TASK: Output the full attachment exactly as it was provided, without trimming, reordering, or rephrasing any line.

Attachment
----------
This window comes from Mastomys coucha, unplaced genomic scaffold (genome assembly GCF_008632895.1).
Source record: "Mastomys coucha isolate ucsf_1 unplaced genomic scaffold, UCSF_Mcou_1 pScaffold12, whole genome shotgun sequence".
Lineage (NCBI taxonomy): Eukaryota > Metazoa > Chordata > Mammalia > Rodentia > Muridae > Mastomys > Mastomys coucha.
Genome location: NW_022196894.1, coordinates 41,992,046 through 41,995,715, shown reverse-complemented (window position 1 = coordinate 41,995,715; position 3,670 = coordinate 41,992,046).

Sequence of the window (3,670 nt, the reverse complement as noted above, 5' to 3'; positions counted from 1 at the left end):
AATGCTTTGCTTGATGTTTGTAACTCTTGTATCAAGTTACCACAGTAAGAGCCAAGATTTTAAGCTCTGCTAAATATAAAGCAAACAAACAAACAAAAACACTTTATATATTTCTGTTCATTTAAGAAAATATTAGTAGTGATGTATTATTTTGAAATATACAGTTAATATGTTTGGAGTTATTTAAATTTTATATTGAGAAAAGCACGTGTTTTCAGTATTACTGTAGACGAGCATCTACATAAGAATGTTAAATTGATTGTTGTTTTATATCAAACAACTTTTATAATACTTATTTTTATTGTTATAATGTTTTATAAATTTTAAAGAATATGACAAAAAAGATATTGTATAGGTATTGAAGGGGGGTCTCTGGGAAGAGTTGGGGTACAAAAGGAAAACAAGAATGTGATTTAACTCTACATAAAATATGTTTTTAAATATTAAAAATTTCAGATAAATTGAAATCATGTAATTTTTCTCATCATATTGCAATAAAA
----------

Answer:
This window comes from Mastomys coucha, unplaced genomic scaffold (genome assembly GCF_008632895.1).
Source record: "Mastomys coucha isolate ucsf_1 unplaced genomic scaffold, UCSF_Mcou_1 pScaffold12, whole genome shotgun sequence".
Lineage (NCBI taxonomy): Eukaryota > Metazoa > Chordata > Mammalia > Rodentia > Muridae > Mastomys > Mastomys coucha.
Genome location: NW_022196894.1, coordinates 41,992,046 through 41,995,715, shown reverse-complemented (window position 1 = coordinate 41,995,715; position 3,670 = coordinate 41,992,046).

Sequence of the window (3,670 nt, the reverse complement as noted above, 5' to 3'; positions counted from 1 at the left end):
AATGCTTTGCTTGATGTTTGTAACTCTTGTATCAAGTTACCACAGTAAGAGCCAAGATTTTAAGCTCTGCTAAATATAAAGCAAACAAACAAACAAAAACACTTTATATATTTCTGTTCATTTAAGAAAATATTAGTAGTGATGTATTATTTTGAAATATACAGTTAATATGTTTGGAGTTATTTAAATTTTATATTGAGAAAAGCACGTGTTTTCAGTATTACTGTAGACGAGCATCTACATAAGAATGTTAAATTGATTGTTGTTTTATATCAAACAACTTTTATAATACTTATTTTTATTGTTATAATGTTTTATAAATTTTAAAGAATATGACAAAAAAGATATTGTATAGGTATTGAAGGGGGGTCTCTGGGAAGAGTTGGGGTACAAAAGGAAAACAAGAATGTGATTTAACTCTACATAAAATATGTTTTTAAATATTAAAAATTTCAGATAAATTGAAATCATGTAATTTTTCTCATCATATTGCAATAAAA